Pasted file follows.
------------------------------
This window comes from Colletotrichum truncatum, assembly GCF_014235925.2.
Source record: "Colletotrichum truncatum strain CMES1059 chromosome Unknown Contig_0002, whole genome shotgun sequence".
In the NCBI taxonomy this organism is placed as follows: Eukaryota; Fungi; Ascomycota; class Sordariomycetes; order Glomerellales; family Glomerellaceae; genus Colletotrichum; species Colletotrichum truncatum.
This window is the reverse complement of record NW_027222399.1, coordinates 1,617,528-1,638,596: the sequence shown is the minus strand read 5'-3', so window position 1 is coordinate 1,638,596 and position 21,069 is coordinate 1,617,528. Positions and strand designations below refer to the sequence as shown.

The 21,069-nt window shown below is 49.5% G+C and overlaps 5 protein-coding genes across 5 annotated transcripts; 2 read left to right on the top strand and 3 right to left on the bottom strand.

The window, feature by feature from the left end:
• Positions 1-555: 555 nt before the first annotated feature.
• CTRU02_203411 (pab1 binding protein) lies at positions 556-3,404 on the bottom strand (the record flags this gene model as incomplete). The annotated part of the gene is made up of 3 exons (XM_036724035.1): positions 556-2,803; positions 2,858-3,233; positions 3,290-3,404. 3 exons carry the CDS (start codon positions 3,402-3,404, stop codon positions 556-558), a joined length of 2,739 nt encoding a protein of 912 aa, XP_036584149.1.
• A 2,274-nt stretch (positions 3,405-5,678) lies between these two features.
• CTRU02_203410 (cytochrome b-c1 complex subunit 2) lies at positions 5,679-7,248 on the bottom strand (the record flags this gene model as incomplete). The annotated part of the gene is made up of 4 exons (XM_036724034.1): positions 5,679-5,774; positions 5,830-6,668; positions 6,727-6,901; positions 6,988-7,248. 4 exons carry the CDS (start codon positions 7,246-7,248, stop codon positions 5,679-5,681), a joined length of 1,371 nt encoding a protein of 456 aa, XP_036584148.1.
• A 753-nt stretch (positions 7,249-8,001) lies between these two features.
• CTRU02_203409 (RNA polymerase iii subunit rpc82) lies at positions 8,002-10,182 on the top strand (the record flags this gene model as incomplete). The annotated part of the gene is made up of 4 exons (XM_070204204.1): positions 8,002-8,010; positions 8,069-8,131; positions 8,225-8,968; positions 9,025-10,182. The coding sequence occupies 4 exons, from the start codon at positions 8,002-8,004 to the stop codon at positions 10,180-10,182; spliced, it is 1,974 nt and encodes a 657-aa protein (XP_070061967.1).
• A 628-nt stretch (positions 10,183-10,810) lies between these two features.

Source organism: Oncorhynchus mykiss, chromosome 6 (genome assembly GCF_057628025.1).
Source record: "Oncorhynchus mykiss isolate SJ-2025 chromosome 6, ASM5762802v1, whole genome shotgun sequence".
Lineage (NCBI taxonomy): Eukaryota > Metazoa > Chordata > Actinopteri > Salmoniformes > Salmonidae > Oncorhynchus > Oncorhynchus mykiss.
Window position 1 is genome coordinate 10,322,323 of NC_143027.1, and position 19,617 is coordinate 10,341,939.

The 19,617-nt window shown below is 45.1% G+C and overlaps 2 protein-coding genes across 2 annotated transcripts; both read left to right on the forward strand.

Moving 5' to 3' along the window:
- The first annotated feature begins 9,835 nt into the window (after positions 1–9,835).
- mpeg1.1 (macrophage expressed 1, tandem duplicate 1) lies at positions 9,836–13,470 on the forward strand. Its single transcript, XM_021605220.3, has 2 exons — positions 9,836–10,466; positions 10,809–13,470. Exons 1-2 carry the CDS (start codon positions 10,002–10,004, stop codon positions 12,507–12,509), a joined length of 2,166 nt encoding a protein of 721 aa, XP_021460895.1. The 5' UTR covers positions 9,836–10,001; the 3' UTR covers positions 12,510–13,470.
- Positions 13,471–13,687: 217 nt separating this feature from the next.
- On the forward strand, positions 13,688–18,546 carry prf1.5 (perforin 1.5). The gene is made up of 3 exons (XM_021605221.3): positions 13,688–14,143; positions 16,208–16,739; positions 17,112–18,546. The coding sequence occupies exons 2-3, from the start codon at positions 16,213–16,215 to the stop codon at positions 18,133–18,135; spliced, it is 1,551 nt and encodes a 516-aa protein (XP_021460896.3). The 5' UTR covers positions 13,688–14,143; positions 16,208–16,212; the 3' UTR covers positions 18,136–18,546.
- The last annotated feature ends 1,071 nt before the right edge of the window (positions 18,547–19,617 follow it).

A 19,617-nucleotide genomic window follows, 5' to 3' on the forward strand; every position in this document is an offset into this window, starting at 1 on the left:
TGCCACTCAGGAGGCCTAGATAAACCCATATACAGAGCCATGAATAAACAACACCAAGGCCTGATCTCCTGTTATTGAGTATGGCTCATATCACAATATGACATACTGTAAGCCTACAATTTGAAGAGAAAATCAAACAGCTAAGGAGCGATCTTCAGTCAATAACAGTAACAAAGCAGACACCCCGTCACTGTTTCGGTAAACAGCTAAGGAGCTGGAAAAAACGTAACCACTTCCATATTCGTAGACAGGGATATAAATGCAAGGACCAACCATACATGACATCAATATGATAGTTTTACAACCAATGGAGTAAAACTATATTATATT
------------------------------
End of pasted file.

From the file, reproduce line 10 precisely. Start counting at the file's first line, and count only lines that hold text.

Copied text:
• CTRU02_203410 (cytochrome b-c1 complex subunit 2) lies at positions 5,679-7,248 on the bottom strand (the record flags this gene model as incomplete). The annotated part of the gene is made up of 4 exons (XM_036724034.1): positions 5,679-5,774; positions 5,830-6,668; positions 6,727-6,901; positions 6,988-7,248. 4 exons carry the CDS (start codon positions 7,246-7,248, stop codon positions 5,679-5,681), a joined length of 1,371 nt encoding a protein of 456 aa, XP_036584148.1.